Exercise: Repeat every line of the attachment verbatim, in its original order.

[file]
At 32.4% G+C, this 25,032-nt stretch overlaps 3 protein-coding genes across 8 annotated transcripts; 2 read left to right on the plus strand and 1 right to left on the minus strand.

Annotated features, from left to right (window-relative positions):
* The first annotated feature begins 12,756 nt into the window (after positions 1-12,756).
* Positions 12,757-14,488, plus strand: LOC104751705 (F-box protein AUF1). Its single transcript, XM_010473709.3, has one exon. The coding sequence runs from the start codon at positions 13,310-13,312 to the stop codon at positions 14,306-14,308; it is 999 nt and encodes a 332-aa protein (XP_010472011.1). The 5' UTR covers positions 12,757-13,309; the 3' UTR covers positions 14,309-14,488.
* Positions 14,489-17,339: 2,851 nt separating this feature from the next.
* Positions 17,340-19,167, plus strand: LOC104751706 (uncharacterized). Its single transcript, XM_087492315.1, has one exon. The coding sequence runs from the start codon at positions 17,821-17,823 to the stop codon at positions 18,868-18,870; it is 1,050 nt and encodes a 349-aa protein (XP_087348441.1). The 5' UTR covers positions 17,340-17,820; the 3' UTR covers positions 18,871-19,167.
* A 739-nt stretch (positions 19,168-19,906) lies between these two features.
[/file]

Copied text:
At 32.4% G+C, this 25,032-nt stretch overlaps 3 protein-coding genes across 8 annotated transcripts; 2 read left to right on the plus strand and 1 right to left on the minus strand.

Annotated features, from left to right (window-relative positions):
* The first annotated feature begins 12,756 nt into the window (after positions 1-12,756).
* Positions 12,757-14,488, plus strand: LOC104751705 (F-box protein AUF1). Its single transcript, XM_010473709.3, has one exon. The coding sequence runs from the start codon at positions 13,310-13,312 to the stop codon at positions 14,306-14,308; it is 999 nt and encodes a 332-aa protein (XP_010472011.1). The 5' UTR covers positions 12,757-13,309; the 3' UTR covers positions 14,309-14,488.
* Positions 14,489-17,339: 2,851 nt separating this feature from the next.
* Positions 17,340-19,167, plus strand: LOC104751706 (uncharacterized). Its single transcript, XM_087492315.1, has one exon. The coding sequence runs from the start codon at positions 17,821-17,823 to the stop codon at positions 18,868-18,870; it is 1,050 nt and encodes a 349-aa protein (XP_087348441.1). The 5' UTR covers positions 17,340-17,820; the 3' UTR covers positions 18,871-19,167.
* A 739-nt stretch (positions 19,168-19,906) lies between these two features.